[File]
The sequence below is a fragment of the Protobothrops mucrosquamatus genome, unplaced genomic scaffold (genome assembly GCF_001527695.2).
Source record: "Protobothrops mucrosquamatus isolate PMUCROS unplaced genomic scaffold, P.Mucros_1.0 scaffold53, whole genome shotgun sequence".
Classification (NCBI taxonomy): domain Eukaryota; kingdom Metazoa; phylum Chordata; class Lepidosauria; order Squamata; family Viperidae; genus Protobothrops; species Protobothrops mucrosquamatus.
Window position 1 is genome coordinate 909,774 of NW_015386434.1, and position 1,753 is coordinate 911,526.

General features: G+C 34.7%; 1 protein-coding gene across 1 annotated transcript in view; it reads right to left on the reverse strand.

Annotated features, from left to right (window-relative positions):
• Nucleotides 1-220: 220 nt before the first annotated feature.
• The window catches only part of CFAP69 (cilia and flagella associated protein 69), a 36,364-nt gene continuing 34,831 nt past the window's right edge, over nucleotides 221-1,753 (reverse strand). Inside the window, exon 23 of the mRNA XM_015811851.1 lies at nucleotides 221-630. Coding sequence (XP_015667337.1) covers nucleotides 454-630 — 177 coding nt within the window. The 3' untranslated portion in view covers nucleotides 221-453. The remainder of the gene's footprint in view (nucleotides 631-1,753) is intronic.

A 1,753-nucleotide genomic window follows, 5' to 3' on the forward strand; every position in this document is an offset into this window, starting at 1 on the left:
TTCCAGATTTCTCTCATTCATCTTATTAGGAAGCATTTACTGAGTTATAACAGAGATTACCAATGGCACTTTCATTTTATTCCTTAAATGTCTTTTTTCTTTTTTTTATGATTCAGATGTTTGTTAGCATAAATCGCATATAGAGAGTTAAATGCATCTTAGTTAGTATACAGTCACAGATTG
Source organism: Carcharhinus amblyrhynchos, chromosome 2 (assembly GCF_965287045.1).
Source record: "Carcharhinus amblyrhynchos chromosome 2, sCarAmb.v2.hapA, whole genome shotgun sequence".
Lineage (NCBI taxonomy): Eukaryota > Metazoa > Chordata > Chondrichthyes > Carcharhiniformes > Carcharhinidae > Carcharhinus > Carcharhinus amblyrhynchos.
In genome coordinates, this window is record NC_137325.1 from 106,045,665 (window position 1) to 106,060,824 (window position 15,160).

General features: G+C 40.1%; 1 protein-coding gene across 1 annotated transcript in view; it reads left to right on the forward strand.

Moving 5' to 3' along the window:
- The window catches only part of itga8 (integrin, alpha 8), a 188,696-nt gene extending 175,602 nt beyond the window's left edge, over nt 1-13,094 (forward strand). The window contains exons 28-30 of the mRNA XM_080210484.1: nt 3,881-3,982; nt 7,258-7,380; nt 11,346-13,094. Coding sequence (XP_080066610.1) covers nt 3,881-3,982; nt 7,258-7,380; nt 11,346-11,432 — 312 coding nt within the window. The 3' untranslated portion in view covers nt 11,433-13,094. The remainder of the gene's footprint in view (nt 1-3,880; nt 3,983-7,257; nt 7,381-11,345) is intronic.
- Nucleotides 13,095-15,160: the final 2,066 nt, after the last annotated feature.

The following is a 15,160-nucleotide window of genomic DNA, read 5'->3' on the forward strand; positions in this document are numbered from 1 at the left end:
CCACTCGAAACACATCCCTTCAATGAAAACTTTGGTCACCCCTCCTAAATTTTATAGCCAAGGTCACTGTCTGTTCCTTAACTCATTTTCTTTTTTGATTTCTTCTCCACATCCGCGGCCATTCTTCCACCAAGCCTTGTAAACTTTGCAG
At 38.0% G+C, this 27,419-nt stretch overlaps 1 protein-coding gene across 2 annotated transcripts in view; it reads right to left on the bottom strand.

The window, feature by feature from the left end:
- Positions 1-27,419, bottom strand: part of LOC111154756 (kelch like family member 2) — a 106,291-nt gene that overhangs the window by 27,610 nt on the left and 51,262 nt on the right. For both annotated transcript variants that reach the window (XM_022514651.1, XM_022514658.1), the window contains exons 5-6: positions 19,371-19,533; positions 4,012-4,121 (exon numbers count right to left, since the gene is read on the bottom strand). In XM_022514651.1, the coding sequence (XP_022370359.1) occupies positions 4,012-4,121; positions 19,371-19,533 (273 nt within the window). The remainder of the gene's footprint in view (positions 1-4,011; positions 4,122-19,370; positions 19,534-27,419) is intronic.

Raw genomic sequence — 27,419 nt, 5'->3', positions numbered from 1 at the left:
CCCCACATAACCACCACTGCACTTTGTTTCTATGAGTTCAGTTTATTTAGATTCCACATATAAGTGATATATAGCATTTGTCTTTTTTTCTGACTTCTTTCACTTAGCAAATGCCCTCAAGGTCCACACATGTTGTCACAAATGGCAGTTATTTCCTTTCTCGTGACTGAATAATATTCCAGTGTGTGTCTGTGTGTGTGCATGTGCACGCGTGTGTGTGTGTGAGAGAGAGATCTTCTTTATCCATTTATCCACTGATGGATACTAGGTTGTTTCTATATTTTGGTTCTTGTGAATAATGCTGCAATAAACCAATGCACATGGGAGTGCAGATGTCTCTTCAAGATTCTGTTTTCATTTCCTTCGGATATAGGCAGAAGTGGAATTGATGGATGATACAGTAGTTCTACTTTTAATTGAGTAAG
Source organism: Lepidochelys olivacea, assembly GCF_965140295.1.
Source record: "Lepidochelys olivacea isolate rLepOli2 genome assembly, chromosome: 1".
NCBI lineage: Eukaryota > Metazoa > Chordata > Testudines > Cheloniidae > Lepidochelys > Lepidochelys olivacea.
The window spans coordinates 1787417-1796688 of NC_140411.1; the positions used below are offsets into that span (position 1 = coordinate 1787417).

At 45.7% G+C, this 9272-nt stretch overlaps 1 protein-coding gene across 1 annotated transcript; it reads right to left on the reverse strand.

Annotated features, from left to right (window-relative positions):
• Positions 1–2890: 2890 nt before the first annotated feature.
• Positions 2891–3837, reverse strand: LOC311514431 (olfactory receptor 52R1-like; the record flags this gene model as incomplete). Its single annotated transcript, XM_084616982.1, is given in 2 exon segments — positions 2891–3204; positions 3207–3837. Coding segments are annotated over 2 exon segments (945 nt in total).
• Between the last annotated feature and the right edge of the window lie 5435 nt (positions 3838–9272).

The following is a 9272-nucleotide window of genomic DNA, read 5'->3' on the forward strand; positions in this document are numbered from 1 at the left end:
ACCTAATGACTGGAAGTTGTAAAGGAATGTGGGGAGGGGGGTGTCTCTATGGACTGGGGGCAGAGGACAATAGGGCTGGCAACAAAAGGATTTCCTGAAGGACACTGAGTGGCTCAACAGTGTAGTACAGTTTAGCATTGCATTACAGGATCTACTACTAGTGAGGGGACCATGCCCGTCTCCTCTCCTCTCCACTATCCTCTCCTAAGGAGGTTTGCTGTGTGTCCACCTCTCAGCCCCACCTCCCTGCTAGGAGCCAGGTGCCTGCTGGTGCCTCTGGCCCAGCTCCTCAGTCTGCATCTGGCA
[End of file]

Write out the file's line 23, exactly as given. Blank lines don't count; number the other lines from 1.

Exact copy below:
- Positions 1-27,419, bottom strand: part of LOC111154756 (kelch like family member 2) — a 106,291-nt gene that overhangs the window by 27,610 nt on the left and 51,262 nt on the right. For both annotated transcript variants that reach the window (XM_022514651.1, XM_022514658.1), the window contains exons 5-6: positions 19,371-19,533; positions 4,012-4,121 (exon numbers count right to left, since the gene is read on the bottom strand). In XM_022514651.1, the coding sequence (XP_022370359.1) occupies positions 4,012-4,121; positions 19,371-19,533 (273 nt within the window). The remainder of the gene's footprint in view (positions 1-4,011; positions 4,122-19,370; positions 19,534-27,419) is intronic.